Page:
This one is rooted in the fitness craze in the '70s and '80s that accompanied jogging, jazzercising, and Jane Fonda's Workout. Again, it made sense if you only gave it a little thought. Everyone wants to be thinner, and fat is the opposite of thin. So if we want to be thin, why would we put fat into our bodies?

But fat is one of three kinds of food substances our bodies need. Eating a diet with no fat is like running your car with no oil. Sure, you have plenty of gas and transmission fluid, but overall it’s a bad idea. Dr. Willett, and a few thousand other knowledgeable professionals, report that you shouldn’t avoid fats, but learn the differences between kinds of fat and eat accordingly. Roughly, these fall into three groups: good fats from plants and fish that you should eat plenty of; bad fats from animals (plus palm and coconut plants) that should represent no more than 10% of your daily caloric intake; and super-duper bad trans fats from industrial processes that you should not only avoid, but bury at a crossroads at midnight with a stake through their hearts.

There’s one piece of good news here. Back in the worst days of the fat scare, people ate butter substitutes made from trans fats and thought they were doing themselves a favor. According to Dr. Willett, "most butter substitutes are free of trans fats after we became aware of the problem in the early 2000s." So, we’ve got that going for us.

Myth #4: Low-carb is good

Low-carb, slow-carb, Atkins, Paleo, or Keto. Whatever you choose to call it, low-carb diets are a massive business, and for two good reasons: 1) people who follow low-carb diets tend to experience rapid weight loss in the early months of the diet, which is not only encouraging, it’s usually pretty good for them, and 2) they generally don't ask you to stop eating meat. Losing weight is good. Bacon is delicious. So what's the problem?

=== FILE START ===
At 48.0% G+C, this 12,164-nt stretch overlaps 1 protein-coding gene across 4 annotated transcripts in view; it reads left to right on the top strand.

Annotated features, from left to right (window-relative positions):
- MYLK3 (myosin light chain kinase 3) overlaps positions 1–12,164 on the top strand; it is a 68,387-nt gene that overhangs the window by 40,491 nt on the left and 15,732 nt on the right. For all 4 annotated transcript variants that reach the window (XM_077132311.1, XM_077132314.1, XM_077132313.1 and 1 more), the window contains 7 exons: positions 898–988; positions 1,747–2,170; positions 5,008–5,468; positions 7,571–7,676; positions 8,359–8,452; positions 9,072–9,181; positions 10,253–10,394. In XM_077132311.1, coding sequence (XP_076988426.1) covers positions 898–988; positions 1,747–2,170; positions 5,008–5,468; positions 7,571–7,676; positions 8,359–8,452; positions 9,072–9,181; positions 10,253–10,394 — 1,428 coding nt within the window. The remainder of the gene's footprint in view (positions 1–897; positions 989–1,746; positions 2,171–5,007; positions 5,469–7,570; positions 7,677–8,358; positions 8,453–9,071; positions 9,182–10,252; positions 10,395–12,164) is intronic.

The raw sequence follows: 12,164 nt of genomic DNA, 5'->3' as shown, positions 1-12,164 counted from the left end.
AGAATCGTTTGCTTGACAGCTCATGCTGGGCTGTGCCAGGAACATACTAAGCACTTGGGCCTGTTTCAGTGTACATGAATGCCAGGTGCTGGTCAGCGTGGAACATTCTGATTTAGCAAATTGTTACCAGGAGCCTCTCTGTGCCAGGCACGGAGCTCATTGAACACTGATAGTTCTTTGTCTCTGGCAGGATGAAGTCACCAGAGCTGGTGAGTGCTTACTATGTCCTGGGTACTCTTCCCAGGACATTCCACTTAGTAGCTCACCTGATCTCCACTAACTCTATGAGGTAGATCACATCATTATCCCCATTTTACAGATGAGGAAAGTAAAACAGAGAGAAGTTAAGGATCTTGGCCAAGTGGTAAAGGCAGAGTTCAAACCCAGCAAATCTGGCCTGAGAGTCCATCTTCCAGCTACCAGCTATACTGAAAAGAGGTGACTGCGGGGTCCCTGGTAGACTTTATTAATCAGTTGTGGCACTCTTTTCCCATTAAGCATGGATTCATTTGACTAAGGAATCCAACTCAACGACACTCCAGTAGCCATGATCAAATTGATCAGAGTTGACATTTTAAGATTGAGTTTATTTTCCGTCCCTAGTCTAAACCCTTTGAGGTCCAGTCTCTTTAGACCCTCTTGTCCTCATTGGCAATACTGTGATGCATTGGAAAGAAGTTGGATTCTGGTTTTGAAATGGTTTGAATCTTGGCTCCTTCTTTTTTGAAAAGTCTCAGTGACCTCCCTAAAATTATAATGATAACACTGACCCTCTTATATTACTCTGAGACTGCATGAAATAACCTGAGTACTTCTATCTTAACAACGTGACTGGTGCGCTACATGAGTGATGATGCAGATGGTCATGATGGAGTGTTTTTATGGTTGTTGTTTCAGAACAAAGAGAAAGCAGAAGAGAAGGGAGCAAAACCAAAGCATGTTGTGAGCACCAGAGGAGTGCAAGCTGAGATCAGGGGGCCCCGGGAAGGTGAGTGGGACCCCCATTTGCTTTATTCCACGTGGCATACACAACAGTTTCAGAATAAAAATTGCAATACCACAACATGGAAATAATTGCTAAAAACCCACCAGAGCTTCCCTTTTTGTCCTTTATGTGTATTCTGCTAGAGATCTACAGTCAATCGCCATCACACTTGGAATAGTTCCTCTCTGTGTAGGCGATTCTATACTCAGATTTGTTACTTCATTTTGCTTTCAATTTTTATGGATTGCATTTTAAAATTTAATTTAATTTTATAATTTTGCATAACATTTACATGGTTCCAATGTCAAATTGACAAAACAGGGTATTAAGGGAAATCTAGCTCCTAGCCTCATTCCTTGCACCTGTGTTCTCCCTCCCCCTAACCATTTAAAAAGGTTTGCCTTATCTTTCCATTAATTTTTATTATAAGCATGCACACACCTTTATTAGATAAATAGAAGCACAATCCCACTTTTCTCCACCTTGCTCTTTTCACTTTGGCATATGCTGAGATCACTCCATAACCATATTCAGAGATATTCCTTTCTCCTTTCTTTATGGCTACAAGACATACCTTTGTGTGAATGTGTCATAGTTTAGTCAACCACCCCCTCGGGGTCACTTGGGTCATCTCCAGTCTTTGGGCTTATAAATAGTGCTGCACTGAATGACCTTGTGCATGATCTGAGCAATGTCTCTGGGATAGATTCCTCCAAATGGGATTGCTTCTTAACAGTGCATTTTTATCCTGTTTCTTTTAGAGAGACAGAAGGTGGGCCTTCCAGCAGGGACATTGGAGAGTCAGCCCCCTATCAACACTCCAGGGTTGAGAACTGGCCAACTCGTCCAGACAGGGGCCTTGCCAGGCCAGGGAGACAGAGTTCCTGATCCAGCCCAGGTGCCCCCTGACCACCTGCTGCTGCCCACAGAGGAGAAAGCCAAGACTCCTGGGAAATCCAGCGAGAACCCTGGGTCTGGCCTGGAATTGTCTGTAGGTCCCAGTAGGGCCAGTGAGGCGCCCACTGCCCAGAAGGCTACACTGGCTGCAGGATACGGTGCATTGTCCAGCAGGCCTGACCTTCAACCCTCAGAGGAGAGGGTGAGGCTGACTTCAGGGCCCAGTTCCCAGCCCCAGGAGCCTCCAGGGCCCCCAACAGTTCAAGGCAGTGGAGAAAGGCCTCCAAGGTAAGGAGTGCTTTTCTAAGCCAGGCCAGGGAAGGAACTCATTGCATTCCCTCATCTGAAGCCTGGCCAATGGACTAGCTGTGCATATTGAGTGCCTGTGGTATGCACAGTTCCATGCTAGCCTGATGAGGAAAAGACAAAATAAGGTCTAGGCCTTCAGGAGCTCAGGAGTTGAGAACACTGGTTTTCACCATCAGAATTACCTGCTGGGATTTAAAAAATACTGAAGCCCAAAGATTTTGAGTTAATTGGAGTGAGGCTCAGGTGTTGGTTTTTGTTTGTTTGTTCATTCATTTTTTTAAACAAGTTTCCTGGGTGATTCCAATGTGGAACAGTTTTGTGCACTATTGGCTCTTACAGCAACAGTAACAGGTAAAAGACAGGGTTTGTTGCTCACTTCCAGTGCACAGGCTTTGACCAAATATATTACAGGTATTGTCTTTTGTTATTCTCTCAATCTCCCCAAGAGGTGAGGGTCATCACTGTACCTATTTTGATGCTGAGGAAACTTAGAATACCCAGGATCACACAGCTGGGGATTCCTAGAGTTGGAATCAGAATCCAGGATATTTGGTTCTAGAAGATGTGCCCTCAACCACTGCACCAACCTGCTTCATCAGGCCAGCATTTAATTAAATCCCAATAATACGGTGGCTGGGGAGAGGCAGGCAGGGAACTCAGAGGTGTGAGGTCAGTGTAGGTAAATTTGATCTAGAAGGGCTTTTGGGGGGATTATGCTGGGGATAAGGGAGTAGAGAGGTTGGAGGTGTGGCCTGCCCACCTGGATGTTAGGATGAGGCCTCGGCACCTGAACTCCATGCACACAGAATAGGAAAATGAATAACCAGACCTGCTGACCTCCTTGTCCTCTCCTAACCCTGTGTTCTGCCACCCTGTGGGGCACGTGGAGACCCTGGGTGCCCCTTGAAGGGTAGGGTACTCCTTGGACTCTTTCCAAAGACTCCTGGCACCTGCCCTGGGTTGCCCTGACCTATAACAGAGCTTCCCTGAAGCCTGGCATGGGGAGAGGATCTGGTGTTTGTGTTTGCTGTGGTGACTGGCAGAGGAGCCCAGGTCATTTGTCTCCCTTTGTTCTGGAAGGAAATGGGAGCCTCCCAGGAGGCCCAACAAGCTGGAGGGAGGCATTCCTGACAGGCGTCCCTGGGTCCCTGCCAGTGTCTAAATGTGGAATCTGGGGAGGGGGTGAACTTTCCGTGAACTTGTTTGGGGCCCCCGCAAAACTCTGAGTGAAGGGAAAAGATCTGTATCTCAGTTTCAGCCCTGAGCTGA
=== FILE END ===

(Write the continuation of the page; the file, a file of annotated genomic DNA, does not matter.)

"No diet advice is complete if you only tell people what not to eat," says Dr. Willett. Breakfasts, lunches, and dinners consisting entirely of bacon and sawed-off chunks off cheese the size of a car battery is a staple of most low-carb diets, but your dietary approach needs to be far more complicated when you're looking at the bigger picture.

But complicated nutrition programs don’t sell books, and you can’t make a Dr. Phil-esque comment that sums it up succinctly. So low-carb programs sell big and folks keep on being skinny right up to their first heart attack.

Myth #5: Diet soda makes you thin

"Oh, for the love of..." you're saying. "Diet soda has zero calories. How can it not make you thin?"

That's what the makers of diet sodas have been banking on (and taking to the bank) for decades. Like all the other myths on this list, it passes the sniff test initially because its surface thesis is sound: If you drink sodas with lots of sugar and calories, you're going to put on more weight than if you drink sodas with zero calories.

But that's not necessarily true, and despite a lot of research over the years on the matter, science isn't entirely sure why yet. Some hypothesize that diet sodas contain a mess of chemicals that mess up your metabolism, make you crave sugar, or instruct your body to store fat. Other experts conjecture that it’s a correlation-not-causation thing -- that only people who are already overweight drink diet sodas. Psychologists have speculated that some people might use consumption of diet drinks as tacit permission to super-size their value meal.

Yeah, it’s all super-complicated and nobody's really sure what the hell is going on. Meanwhile, Dr. Willett recommends just setting the policy of never drinking calories. Water and tea are fine for most meals. Especially water. Drink more water.

Sign up here for our daily Thrillist email and subscribe here for our YouTube channel to get your fix of the best in food/drink/fun.
Jason Brick is a voracious reader, heroic drinker, and super-cool dad (not necessarily in that order of importance). When not testing the theoretical limits of coolness, he practices martial arts so he can beat people up for teasing him about how much he likes playing Dungeons & Dragons. Find out more at BrickCommaJason.com.